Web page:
FRANCISTOWN: Justice Lot Moroka of the High Court here Wednesday ruled that adultery law is no longer consistent with the good morals of contemporary Botswana.
Moroka made the observation in a case in which Oreneile Phindile Mhotsha had wanted the court to evaluate the constitutional and common law validity of the third party delictual actio iniuriarum claim based on adultery pertaining to a civil marriage, in the light of the changing mores of our society.
Delictual actio iniuriarum is a legal phrase meaning an action for delict, which not only seeks to protect an individual’s dignity and reputation but also their physical integrity.
This was in response to a lawsuit for damages filed by Precious Kgaje against Mhotsha in which the plaintiff alleged adultery between the defendant and the plaintiff’s husband.
The defendant, Moroka noted, also alleged that the delictual actio injuriarum in adultery no longer reflects the moral convictions of society today.
Said Moroka: “In specific terms, the defendant’s plea is that the plaintiff’s claim for damages arising out of the delict of adultery is invasive and violates her right to privacy, freedom of association, freedom and security of the person as enshrined in sections 7, 9 and 13 of the Constitution of the Republic of Botswana”.
The plaintiff on the other hand, Moroka said, argued that the delictual claim of actio injuriarum in adultery serves to protect the integrity of the marital institution and that it must be left intact.
The current legal position in Botswana is that a non-adulterous spouse has an actio iniuriarum action in delict against the third party for insult to the self-esteem (contumelia) and loss of comfort and society (consortium) of the spouse. The foundation of the delict lies in common law, said the Judge.
In Botswana, as no doubt is the case in many countries of the world; the family is regarded as the bedrock upon which society is founded. Marriage between a man and a woman is considered to be sacrosanct, he said.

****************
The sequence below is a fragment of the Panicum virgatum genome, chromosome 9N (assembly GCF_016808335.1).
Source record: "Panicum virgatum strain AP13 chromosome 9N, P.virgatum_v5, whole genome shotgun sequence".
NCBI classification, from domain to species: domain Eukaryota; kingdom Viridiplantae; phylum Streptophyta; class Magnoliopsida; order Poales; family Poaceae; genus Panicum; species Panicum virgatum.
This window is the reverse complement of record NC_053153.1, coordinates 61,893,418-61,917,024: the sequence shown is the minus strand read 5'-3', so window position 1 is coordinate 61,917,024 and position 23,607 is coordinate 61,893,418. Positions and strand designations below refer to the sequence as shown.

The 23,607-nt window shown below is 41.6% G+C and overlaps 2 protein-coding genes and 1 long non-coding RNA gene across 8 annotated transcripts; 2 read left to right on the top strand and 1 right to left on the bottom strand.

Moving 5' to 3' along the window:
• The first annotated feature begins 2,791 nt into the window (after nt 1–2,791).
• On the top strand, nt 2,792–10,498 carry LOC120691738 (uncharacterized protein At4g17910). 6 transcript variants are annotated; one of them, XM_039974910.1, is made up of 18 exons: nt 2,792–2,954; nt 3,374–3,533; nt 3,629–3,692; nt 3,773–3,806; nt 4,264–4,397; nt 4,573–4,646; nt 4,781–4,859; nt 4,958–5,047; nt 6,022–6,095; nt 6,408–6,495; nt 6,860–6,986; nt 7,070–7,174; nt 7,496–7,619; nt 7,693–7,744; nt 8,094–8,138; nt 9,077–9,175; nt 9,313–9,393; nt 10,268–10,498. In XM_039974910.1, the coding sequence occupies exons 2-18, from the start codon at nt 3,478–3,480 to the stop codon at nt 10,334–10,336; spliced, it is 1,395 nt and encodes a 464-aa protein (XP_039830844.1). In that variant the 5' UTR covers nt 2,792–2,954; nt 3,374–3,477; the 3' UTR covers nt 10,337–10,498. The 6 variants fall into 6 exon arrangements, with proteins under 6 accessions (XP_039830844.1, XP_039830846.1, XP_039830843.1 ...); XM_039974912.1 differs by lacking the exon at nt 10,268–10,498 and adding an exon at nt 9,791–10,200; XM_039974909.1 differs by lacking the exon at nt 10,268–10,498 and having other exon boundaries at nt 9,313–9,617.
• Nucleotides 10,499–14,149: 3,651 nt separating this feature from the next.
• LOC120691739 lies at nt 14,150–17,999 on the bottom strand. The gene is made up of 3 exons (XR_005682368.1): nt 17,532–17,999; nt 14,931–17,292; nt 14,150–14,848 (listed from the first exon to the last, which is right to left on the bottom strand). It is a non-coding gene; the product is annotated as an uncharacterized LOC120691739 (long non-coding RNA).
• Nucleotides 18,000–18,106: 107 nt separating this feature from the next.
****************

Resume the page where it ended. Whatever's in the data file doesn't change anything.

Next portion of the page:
“Law grows with the people it is intended to serve. Society is not static and so are the values and norms that hold society together. To be of any use, the law must answer to the needs of the society. The plaintiff in this case alleges that the boni mores of society have out-paced the law on adultery rendering it unsuitable,” he stated.
“As I begin the resolution of this question, I should mention that I have read authorities from across the world on this point.”
Moroka added that be that as it may, Botswana is a sovereign State with its own peculiar norms and values, adding that the law must answer to the peculiar boni mores of this society. The question will therefore, Moroka emphasised, be answered purely from the perspective of Botswana.
“The responsibility therefore rests upon this court to look at the peculiar traits of the society that is Botswana and determine whether or not the time has come to change the law.”
He noted: “It is the quality of the citizen, his or her integrity and voluntary respect for the marital institution and not the fear of sanction that sustains tranquility in the marriage…it is not in all instances where one spouse commits adultery that divorce follows.
The Tswana counselling key word on this point is ‘matlo a na otlhe’. Literally translated to mean, ‘all houses have leaky roofs’. The message to the aggrieved spouse being that all families are formed of fallible human beings capable of erring”.